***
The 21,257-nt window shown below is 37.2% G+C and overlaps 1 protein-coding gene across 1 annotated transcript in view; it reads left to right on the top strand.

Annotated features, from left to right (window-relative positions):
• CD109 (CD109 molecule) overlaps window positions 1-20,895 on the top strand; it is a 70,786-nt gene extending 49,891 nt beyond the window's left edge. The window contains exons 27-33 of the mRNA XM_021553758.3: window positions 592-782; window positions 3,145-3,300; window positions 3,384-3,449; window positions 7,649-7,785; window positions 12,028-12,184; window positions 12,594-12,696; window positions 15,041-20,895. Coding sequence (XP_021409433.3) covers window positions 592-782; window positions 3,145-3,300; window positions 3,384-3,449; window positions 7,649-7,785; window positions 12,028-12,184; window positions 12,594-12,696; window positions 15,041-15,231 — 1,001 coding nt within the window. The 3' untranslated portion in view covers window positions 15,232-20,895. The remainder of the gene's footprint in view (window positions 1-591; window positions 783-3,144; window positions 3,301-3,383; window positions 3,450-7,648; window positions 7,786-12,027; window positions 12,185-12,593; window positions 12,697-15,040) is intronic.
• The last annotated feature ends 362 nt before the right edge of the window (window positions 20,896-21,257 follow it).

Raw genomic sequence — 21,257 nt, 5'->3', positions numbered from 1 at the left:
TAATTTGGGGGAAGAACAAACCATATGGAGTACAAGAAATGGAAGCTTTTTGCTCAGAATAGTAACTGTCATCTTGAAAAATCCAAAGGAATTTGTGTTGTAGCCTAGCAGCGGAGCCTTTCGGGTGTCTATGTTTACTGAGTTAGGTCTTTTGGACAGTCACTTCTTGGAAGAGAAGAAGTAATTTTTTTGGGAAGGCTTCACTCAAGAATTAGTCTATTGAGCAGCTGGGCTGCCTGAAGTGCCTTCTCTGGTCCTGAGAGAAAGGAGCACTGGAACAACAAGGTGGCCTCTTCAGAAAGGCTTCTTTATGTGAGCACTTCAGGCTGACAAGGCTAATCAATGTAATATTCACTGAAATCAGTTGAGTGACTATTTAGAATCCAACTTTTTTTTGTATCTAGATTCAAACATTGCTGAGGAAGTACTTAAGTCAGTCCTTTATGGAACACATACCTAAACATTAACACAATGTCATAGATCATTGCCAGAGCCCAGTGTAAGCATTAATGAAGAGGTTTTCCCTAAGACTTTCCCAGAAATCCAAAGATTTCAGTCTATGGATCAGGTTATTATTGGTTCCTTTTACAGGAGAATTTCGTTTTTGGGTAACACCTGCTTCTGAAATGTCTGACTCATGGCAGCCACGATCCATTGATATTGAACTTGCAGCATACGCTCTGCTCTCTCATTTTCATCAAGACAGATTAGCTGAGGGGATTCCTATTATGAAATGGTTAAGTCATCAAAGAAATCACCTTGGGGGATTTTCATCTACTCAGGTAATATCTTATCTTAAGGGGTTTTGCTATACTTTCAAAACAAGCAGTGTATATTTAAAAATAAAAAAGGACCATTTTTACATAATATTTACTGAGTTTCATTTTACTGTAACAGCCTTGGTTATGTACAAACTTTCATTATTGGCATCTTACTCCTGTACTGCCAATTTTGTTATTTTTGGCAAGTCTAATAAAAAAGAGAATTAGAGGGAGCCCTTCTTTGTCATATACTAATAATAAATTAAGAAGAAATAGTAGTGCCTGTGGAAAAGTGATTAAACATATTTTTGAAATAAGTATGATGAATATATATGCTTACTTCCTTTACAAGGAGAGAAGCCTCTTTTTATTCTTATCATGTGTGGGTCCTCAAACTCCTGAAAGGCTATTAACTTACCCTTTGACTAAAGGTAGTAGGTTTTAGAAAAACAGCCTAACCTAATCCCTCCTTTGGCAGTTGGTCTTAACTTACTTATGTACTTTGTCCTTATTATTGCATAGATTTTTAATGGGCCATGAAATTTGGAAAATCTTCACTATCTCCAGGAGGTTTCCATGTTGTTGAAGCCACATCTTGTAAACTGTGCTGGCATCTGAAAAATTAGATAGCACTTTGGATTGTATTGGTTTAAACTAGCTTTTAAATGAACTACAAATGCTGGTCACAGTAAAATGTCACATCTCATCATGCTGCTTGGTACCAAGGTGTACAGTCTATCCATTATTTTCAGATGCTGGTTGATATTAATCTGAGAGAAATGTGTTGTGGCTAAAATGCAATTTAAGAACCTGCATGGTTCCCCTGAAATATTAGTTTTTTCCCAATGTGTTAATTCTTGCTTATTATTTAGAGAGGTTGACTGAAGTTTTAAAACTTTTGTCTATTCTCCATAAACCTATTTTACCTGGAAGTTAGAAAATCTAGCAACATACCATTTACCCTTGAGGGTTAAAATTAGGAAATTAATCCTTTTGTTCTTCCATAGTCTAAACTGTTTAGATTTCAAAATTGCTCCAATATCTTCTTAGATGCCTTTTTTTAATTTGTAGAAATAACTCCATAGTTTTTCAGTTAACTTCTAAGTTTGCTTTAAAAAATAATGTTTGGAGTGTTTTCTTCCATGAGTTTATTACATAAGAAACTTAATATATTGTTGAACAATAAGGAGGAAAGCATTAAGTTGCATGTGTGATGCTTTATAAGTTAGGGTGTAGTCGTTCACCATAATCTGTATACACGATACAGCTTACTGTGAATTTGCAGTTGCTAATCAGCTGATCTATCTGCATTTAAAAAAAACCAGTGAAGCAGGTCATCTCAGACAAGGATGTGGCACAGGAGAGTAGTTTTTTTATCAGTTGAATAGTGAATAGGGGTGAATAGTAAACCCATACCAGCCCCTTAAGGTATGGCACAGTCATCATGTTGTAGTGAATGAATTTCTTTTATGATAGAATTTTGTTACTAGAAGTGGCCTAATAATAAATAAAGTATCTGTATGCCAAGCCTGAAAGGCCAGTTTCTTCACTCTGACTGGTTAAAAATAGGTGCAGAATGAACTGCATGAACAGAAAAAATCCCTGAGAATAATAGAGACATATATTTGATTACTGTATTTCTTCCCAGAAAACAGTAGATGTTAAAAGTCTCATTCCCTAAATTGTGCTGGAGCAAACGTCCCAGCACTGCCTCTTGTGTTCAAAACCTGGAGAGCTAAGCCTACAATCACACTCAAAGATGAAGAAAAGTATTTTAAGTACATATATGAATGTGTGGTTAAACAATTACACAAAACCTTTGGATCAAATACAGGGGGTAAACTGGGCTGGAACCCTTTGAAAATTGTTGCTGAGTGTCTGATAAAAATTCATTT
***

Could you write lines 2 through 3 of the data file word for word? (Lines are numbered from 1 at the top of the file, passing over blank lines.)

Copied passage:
Annotated features, from left to right (window-relative positions):
• CD109 (CD109 molecule) overlaps window positions 1-20,895 on the top strand; it is a 70,786-nt gene extending 49,891 nt beyond the window's left edge. The window contains exons 27-33 of the mRNA XM_021553758.3: window positions 592-782; window positions 3,145-3,300; window positions 3,384-3,449; window positions 7,649-7,785; window positions 12,028-12,184; window positions 12,594-12,696; window positions 15,041-20,895. Coding sequence (XP_021409433.3) covers window positions 592-782; window positions 3,145-3,300; window positions 3,384-3,449; window positions 7,649-7,785; window positions 12,028-12,184; window positions 12,594-12,696; window positions 15,041-15,231 — 1,001 coding nt within the window. The 3' untranslated portion in view covers window positions 15,232-20,895. The remainder of the gene's footprint in view (window positions 1-591; window positions 783-3,144; window positions 3,301-3,383; window positions 3,450-7,648; window positions 7,786-12,027; window positions 12,185-12,593; window positions 12,697-15,040) is intronic.